By Melanie Lekocevic
Capital Region Independent Media
GREENVILLE — After two years of canceled parades due to the COVID-19 pandemic, Greenville’s St. Patrick’s Day parade was a joyful affair with hundreds of people marching and lining the parade route.
Marchers and floats lined up outside St. John’s Roman Catholic Church at noon, proceeded down Route 81 and turned onto Route 32 as crowds waved and cheered.
It was the first St. Patrick’s Day parade since 2019; the event was canceled for two consecutive years due to COVID-19 restrictions.
“Just getting the people back and letting them know that we are still celebrating Irish heritage, has been wonderful,” parade Co-chairperson Betty Hayden said. “As long as we still have the Greenville Irish American Club, this parade will go on.”
The club sponsors the parade each year. This year was supposed to be the parade’s 49th, but the canceled events in 2020 and 2021 made this year the 47th.
Co-chairperson Anne Lafferty was one of the parade’s founding members and has been organizing it all those years. She was glad to see the parade’s return this year.
“It’s wonderful to see, after two years of not being able to have the parade,” Lafferty said. “Finally, we were able to have it and it felt great.”
Marchers came from across Greenville and the county, including the sheriff’s office, fire companies, an Irish dance troupe[LL1] , Girl Scouts and Boy Scouts, the Knights of Columbus Our Lady of Knock Council in East Durham, students from Scott Ellis Elementary School, the Cairo-Durham High School marching band and many more.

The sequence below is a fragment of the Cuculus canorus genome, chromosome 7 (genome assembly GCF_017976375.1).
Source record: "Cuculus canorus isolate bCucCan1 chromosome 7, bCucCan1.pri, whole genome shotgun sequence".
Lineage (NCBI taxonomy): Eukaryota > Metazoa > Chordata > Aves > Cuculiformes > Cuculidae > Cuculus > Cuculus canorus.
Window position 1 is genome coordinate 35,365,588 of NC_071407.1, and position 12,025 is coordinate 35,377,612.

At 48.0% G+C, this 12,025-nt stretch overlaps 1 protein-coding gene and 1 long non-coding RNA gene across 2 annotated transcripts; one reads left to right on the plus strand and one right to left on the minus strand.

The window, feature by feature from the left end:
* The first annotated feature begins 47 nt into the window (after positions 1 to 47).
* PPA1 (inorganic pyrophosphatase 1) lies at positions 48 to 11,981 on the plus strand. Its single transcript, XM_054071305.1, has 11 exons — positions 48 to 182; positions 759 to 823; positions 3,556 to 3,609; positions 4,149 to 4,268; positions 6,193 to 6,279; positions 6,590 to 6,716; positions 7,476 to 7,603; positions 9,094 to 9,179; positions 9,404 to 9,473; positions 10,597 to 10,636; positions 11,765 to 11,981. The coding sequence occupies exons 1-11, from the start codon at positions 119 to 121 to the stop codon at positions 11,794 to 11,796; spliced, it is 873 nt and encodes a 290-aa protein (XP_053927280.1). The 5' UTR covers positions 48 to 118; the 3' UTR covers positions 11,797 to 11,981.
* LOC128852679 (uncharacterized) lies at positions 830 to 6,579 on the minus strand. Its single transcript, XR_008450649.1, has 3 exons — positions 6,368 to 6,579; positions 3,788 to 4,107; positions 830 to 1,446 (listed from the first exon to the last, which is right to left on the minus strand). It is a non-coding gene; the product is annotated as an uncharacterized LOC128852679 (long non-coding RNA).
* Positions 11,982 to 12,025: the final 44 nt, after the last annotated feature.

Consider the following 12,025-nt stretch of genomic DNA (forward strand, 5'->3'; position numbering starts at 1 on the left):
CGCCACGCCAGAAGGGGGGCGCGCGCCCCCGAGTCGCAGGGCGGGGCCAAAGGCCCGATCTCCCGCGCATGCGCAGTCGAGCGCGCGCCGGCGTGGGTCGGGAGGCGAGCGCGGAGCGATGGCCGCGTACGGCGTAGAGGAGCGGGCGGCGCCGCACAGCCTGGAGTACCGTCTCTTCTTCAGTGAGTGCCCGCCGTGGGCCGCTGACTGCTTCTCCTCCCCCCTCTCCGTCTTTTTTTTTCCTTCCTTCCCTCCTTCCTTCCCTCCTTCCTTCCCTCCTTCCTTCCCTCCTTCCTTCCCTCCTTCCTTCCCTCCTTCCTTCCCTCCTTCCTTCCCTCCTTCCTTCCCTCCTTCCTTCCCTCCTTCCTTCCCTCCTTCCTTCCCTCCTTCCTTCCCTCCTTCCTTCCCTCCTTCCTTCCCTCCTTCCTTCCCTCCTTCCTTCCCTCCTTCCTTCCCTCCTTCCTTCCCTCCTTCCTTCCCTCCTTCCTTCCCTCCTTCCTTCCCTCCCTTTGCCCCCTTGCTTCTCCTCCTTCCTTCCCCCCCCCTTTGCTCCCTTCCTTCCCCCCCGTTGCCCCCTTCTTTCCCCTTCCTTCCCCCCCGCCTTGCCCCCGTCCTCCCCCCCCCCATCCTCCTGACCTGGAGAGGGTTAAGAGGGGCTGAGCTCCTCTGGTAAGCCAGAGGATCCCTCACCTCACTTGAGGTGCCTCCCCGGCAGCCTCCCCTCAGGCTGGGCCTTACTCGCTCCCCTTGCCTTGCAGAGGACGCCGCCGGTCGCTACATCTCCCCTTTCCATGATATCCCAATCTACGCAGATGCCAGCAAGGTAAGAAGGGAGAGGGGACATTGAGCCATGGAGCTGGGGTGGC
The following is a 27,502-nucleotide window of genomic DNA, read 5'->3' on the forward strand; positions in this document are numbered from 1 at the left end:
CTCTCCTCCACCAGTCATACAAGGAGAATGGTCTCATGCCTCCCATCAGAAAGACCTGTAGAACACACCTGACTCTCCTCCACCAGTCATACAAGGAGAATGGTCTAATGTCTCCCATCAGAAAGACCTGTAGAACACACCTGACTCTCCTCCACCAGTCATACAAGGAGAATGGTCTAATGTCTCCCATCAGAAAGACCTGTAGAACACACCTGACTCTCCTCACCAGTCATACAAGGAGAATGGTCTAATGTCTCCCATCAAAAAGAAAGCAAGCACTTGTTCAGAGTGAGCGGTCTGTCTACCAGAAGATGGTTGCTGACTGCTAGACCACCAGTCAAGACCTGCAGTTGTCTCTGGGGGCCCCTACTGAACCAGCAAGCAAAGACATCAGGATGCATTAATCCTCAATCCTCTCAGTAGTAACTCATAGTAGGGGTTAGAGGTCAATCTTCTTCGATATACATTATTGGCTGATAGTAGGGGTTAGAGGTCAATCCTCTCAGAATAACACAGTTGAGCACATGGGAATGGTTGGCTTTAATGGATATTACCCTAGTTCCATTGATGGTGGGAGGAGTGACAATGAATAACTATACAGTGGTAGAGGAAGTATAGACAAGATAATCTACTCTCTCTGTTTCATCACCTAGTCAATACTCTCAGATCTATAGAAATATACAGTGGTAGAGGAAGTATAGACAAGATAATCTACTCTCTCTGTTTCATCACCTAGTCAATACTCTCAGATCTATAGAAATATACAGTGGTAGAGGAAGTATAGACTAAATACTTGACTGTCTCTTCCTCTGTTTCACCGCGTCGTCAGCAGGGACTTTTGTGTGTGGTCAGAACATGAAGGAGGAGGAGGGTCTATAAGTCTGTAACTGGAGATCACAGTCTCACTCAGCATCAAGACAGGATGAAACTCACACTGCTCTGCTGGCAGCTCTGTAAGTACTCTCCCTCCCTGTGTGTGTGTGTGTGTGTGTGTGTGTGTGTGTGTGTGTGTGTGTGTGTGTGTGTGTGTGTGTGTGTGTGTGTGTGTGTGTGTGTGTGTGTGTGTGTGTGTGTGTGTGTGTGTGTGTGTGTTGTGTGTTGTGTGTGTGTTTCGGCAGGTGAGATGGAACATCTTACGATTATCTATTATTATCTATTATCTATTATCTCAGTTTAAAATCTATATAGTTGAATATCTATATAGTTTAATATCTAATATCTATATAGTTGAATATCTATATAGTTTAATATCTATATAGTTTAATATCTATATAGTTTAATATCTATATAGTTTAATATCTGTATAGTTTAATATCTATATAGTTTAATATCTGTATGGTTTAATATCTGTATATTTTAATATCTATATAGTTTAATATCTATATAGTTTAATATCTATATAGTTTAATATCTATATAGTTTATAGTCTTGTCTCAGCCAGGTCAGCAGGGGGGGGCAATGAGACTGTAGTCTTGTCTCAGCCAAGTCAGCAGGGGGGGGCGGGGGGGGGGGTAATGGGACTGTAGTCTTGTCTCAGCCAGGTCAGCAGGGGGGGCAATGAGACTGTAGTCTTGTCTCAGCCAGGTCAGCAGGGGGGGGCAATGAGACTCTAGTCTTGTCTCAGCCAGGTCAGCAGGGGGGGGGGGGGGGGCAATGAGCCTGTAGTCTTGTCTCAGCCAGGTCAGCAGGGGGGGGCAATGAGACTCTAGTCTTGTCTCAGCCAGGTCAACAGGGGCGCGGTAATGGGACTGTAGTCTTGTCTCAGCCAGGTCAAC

The green, orange and white of Ireland’s flag joined American flags flapping in the breeze, while bands played Irish music.
The holiday is in honor of St. Patrick, the patron saint of Ireland, Lafferty said.
She and Hayden are both strong proponents of making sure their native country’s heritage and traditions remain strong.
“We need to fight to keep the Irish heritage alive,” Hayden said. “It was great to see so many people come out today.”
The parade’s grand marshal this year was Tara Tolan, who was originally supposed to serve as grand marshal in 2019.
“I was supposed to be the grand marshal two years ago and it was canceled, so this is the first parade we’ve had since then,” Tolan said. “It’s amazing to have the parade back after two years.”
Members of the Greenville Irish American Club spend months organizing the parade, she said.
“For a lot of people, it’s just a small hour of marching, but we start [organizing] this usually in January and it’s something we look forward to from the minute we start,” Tolan said. “To be able to do that again and to see everybody is just heart-warming.”
At the parade’s conclusion, everyone gathered in front of the Greenville Public Library, with the national anthems of both Ireland and the U.S., along with other patriotic songs, performed. Hayden waxed nostalgic about the many years the parade has taken place.
“It’s so good to see everyone here today,” she told the crowd. “All the little ones — and some of the bigger ones who were in carriages when I first started and now some of them are married with little ones of their own. It’s amazing to see how time flies. I am so happy we are all here today.”
Following the ceremony on the library’s steps, everyone headed over to the cafeteria at Scott Ellis Elementary School a couple of doors down for refreshments and fellowship.
Here are more photos from the parade: